Friday, 8 August 2014

The "Genocide" Charge: Israel vs. Iraq

The “Genocide” Charge: Israel vs. Iraq
Scrolling through various Facebook entries lately and reading reports about pro-Palestinian demonstrations in Canada, I’ve come across the old charge that Israel is committing genocide
Why is this? The false equivalence of Israel with Nazi Germany is a common trope, yet what is the basis for this so-called equivalence? As I argued in my blog post “On Criticizing Israel” of June 21, 2013 ( if Israel were committing genocide in Gaza now, or had done so in the past, the death toll would be far greater than it is. Israel already has Gaza completely surrounded, except for Gaza’s border with Egypt. It wouldn’t be very hard to commit genocide if Israel wanted to, but it does not.
 As I write, about 2,000 people have died in Gaza in the latest war, now about six weeks old, many of them civilians, hundreds of them children. This is extremely sad and heart-rending, and it may well be that Israel has committed war crimes or crimes against humanity in this latest round of fighting, as the Goldstone report on the 2008-09 invasion of Gaza also suggested was a possibility (  Hamas also seems to have committed crimes against humanity and/or war crimes, such as hiding its weapons in or near schools, but those who charge Israel with genocide don’t usually mention Hamas’ potential crimes.
What explains the desire of so many people to equate Israel with Nazism?  It may simply seem like a good comparison, since some Israelis consider theirs to be a Jewish state, and the Nazis ‘principal (but not only) victims were Jews. But anti-Semitism is probably the real reason.  Calling Israelis Nazis dehumanizes them and implies that they have no legitimate political aims, such as having the right to exist as a state or protecting their own citizens against attack.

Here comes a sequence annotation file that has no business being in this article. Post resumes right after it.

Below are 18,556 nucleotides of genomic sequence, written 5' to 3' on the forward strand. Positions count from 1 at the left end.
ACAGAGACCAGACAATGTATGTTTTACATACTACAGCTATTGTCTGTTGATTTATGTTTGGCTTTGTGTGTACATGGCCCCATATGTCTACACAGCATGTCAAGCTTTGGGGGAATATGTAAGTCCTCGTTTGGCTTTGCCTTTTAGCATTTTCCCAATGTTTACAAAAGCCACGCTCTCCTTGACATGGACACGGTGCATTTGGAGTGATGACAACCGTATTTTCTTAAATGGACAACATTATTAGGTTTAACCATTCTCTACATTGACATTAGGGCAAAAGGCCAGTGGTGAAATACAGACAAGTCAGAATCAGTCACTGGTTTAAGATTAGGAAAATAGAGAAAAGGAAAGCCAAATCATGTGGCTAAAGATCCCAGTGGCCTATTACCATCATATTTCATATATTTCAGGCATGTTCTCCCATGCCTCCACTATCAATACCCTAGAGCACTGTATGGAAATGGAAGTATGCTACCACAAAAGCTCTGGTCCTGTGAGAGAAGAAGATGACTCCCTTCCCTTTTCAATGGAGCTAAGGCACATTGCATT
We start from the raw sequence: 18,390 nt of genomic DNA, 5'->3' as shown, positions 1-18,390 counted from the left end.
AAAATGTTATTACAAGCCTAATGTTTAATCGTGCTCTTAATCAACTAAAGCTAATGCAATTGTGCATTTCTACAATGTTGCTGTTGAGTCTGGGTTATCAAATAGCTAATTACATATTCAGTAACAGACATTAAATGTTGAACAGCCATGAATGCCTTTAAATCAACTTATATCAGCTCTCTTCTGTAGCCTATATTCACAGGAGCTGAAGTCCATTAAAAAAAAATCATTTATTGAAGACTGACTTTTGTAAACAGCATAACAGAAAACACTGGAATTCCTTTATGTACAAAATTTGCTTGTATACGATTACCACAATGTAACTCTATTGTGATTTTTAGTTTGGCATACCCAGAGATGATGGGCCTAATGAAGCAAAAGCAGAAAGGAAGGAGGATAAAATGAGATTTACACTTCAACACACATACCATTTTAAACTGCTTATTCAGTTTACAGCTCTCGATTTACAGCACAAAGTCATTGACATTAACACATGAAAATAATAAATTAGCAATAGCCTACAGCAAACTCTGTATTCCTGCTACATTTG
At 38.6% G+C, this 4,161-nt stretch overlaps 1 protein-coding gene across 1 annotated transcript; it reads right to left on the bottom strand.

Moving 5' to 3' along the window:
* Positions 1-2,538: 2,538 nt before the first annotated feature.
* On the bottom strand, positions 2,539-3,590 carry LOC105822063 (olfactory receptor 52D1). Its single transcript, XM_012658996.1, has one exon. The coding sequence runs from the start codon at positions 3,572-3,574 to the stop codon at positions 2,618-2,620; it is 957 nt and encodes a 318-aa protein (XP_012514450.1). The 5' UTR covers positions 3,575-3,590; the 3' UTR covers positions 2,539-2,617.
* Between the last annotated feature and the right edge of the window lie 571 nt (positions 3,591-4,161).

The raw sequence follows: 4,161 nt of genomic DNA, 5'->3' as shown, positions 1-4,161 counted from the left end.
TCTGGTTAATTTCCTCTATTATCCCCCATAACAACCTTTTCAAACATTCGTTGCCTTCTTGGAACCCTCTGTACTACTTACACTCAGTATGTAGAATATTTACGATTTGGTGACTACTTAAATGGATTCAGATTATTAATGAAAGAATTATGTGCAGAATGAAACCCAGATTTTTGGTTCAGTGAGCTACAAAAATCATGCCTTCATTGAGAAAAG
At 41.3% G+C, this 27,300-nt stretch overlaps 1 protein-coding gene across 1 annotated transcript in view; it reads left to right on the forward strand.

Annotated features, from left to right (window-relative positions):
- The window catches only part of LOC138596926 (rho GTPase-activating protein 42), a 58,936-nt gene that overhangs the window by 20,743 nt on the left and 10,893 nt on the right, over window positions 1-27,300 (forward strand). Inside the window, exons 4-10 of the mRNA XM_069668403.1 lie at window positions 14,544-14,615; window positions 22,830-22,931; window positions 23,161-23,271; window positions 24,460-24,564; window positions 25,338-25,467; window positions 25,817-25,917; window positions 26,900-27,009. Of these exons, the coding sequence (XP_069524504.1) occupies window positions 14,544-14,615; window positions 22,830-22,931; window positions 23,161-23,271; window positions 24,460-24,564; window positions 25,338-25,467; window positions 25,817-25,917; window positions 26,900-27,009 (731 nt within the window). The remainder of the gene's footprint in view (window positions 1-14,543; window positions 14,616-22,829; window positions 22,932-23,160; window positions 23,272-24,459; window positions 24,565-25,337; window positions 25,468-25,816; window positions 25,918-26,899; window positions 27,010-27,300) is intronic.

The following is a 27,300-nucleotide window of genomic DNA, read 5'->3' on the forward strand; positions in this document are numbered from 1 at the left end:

Yazidi men. Wiki Commons
A much better comparison might be the exchanges of populations between Greece and Turkey after the Balkan wars in the early 20th century. For example, a late friend of mine, a Turkish Muslim, once told me that his grandparents had actually been Bosnian Muslims expelled from Europe during these wars. Israel expelled Palestinians at the time of independence, and Arab states retaliated by expelling an estimated 800,000 Jews. A comparison to the Balkan wars does not absolve Israel of its obligations to Palestinians, nor does it justify Jewish settlements in the West Bank. But it lowers the rhetorical tone of the debate and does not imply that Israelis are the genocidal heirs to the Nazis.
Meantime, there is a real, very serious threat of genocide in Iraq. The Islamic State terrorist movement has threatened to wipe out Iraqi Christians and Yazidis (a pre-Christian, pre-Islamic group of ethnic Kurds of whom I had previously never heard.). This is an actual threat of genocide. Genocide is defined in the 1948 United Nations Convention on the Prevention and Punishment of the Crime of Genocide to apply to racial, religious, ethnic and national groups.  The Iraqi Yazidis and Christians are religious groups. Anyone who watched television footage of the terrified Yazidis fleeing into the mountains yesterday with nothing but the clothes on their backs cannot help but be worried about their fate.
Israeli Attack on UNR'A School in Gaza 2014. Wiki Commons
President Obama announced last night (August 7, 2014) that he was authorizing American air strikes against the Islamic State because it was in the United States’ interest to do so, as IS was advancing toward the Kurdish city of Erbil, where there are American consular officials and other American citizens. But in a case of potential genocide, American or any other national interest is legally irrelevant. All states party to the Genocide Convention “undertake to prevent and to punish” genocide (Article 1). The United States is Party to this Convention, as is Canada.
Speaking of Canada, in February 2013 the Prime Minister established, with great fanfare, the Office of Religious Freedom.  This was supposed to be a singular Canadian contribution to international human rights. Its mandate included the obligation to “protect, and advocate on behalf of, religious minorities under threat.” On July 20, 2014, Canada denounced the persecution of Iraqi Christians, and I presume it will soon also denounce the persecution of the Yazidis.  But now is the time to give the Office of Religious Freedom more clout to protect the innocent non-Muslims in northern Iraq, for example by urging the government to start a special immigration program for them and by contributing to the humanitarian air drops the US started yesterday evening.

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